History shows that developers get pretty much anything they ask for in Long Beach. Look at the Oil Operators’ property in Wrigley Heights. It’s currently zoned part R-1-N (standard 6,000 sq. ft. lots) like most of the neighborhood, and part CS (commercial storage). However, developer Integral Communities sees a lot of money to be made if it can get Long Beach to allow it to use 2,400 sq. ft. lots and squeeze 2 and a half times as many homes on the land as normally allowed.
So, Integral writes to Long Beach’s then Director of Development Services Amy Bodek and says, “Our intentions are to stick with three product types (two-story single-family detached [SFD], small SFD and row town houses) and to make it a gated community with access off Wardlow and to use Baker Street as an emergency access point.”
What is the point in having zoning [regulations] if a developer just tells Development Services what it wants and it agrees to it? And that is exactly what happened. Bodek answers, “We are making changes to the zoning designation for you at Riverwalk (former Will J. Reid Boy Scout Park) and this project sounds similar in terms of density. I would like to see you use the same development standards that you are using for Riverwalk for the similar product in this project.”
The proposed access off Wardlow Road— that alone should preclude this project. Environmental Impact Report No. 64-87, dated April 14, 1988, for a proposed–– but never built–– residential development in Wrigley Heights states: “The City traffic engineer has previously indicated that because of the elevation and geometrics, it is not possible to construct a new north/south street to Wardlow.”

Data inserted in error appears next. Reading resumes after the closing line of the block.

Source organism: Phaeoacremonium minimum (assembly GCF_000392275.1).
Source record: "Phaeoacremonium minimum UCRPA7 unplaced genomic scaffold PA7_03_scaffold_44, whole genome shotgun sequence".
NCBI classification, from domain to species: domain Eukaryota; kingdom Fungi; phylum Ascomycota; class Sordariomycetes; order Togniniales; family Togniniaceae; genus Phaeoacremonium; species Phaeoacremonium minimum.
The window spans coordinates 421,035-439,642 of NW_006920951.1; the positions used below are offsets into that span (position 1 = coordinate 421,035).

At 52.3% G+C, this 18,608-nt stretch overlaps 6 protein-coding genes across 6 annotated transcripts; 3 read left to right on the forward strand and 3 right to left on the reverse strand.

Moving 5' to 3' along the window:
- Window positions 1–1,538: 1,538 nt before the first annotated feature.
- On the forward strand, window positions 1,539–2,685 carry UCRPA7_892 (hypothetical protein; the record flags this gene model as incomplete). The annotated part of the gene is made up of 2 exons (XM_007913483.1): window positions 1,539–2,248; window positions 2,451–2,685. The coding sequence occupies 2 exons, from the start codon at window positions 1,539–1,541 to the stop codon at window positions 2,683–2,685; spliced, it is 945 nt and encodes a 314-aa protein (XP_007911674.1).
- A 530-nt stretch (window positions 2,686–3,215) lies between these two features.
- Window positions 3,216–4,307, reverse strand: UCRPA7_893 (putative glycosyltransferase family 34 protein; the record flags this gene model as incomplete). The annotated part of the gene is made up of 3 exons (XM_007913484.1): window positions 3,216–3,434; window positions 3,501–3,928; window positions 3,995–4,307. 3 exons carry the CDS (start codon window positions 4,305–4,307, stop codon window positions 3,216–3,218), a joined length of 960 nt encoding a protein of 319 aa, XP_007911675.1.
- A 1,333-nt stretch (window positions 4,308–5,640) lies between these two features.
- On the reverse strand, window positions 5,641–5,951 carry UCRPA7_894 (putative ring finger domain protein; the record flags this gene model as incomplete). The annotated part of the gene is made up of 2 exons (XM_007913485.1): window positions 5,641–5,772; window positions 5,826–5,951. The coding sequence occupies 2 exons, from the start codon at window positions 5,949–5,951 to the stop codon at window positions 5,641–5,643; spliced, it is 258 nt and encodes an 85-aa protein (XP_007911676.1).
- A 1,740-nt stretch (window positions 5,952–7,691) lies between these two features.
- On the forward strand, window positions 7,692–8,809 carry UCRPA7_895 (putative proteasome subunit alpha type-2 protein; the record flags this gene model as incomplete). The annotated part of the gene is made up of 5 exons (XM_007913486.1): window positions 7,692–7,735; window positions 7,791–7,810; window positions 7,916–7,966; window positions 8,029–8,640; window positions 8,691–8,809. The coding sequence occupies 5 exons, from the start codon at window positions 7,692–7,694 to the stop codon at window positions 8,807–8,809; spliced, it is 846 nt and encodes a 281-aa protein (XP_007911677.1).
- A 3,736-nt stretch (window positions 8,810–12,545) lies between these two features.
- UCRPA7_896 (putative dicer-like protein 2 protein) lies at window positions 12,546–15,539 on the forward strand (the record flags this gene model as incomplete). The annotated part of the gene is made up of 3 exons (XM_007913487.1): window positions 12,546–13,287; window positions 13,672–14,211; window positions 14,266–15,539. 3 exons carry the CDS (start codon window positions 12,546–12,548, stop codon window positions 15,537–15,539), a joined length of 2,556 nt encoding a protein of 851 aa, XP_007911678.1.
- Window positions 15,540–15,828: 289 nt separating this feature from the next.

That was 31 years ago! There was no A Train ([previously] Blue Line); no bollards on Wardlow Road; traffic was nowhere near as bad as now, yet it is now OK for the developer to construct such a road? Something is definitely wrong here! In addition, these homes would be in a low-lying area, which is often downwind of the ports and refineries, and at the intersection of two of the more heavily trafficked freeways (710 and 405).
Long Beach doesn’t seem to care what it does to existing neighborhoods as long as it can build and generate more property tax. A March 12, 1993 email from then City Traffic Engineer Richard Backus to Environmental Planning Officer Gerhardt Felgemaker stated that the intersection of Wardlow Road and Pacific Place was “already operating at an unacceptable lever of service (Level E or worse) during the afternoon peak period.”
I’m sure Integral will say this is just a proposal; it must go before the city council for approval. Yes, but when was the last time the council didn’t go along with a staff-approved developer’s plan and by a 9-0 vote? I’d guess it was after Lena Gonzalez was elected to the State Senate and a developer’s project was approved 8-0.
Long Beach resident